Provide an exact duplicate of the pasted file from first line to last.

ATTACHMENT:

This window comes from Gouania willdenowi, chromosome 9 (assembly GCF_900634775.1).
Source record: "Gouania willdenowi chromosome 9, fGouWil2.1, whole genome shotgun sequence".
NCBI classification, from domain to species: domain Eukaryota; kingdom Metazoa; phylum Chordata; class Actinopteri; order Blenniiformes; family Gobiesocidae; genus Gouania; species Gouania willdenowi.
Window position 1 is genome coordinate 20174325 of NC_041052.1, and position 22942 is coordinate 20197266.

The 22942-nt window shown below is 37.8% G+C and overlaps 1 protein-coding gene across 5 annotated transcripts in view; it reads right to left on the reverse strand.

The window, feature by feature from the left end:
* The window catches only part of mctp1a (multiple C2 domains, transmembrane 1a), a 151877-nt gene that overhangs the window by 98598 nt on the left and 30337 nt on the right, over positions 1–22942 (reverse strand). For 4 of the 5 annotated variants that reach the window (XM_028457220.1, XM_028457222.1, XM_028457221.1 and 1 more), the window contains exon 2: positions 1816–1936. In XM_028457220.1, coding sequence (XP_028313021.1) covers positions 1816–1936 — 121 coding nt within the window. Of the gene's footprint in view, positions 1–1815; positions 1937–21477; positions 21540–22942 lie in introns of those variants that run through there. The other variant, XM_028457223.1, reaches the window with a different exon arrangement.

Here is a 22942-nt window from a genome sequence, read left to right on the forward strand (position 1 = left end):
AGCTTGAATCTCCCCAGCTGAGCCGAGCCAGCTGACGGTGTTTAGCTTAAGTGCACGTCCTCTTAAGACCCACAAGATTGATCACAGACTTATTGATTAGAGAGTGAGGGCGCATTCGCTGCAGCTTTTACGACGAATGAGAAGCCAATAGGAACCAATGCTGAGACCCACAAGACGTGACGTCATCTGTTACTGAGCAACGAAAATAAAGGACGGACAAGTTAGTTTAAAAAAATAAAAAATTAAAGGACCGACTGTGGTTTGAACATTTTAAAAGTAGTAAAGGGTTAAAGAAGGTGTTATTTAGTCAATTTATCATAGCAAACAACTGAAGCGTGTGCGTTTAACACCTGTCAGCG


This window comes from Gouania willdenowi, chromosome 9 (assembly GCF_900634775.1).
Source record: "Gouania willdenowi chromosome 9, fGouWil2.1, whole genome shotgun sequence".
NCBI classification, from domain to species: domain Eukaryota; kingdom Metazoa; phylum Chordata; class Actinopteri; order Blenniiformes; family Gobiesocidae; genus Gouania; species Gouania willdenowi.
Window position 1 is genome coordinate 20174325 of NC_041052.1, and position 22942 is coordinate 20197266.

The 22942-nt window shown below is 37.8% G+C and overlaps 1 protein-coding gene across 5 annotated transcripts in view; it reads right to left on the reverse strand.

The window, feature by feature from the left end:
* The window catches only part of mctp1a (multiple C2 domains, transmembrane 1a), a 151877-nt gene that overhangs the window by 98598 nt on the left and 30337 nt on the right, over positions 1–22942 (reverse strand). For 4 of the 5 annotated variants that reach the window (XM_028457220.1, XM_028457222.1, XM_028457221.1 and 1 more), the window contains exon 2: positions 1816–1936. In XM_028457220.1, coding sequence (XP_028313021.1) covers positions 1816–1936 — 121 coding nt within the window. Of the gene's footprint in view, positions 1–1815; positions 1937–21477; positions 21540–22942 lie in introns of those variants that run through there. The other variant, XM_028457223.1, reaches the window with a different exon arrangement.

Here is a 22942-nt window from a genome sequence, read left to right on the forward strand (position 1 = left end):
AGCTTGAATCTCCCCAGCTGAGCCGAGCCAGCTGACGGTGTTTAGCTTAAGTGCACGTCCTCTTAAGACCCACAAGATTGATCACAGACTTATTGATTAGAGAGTGAGGGCGCATTCGCTGCAGCTTTTACGACGAATGAGAAGCCAATAGGAACCAATGCTGAGACCCACAAGACGTGACGTCATCTGTTACTGAGCAACGAAAATAAAGGACGGACAAGTTAGTTTAAAAAAATAAAAAATTAAAGGACCGACTGTGGTTTGAACATTTTAAAAGTAGTAAAGGGTTAAAGAAGGTGTTATTTAGTCAATTTATCATAGCAAACAACTGAAGCGTGTGCGTTTAACACCTGTCAGCG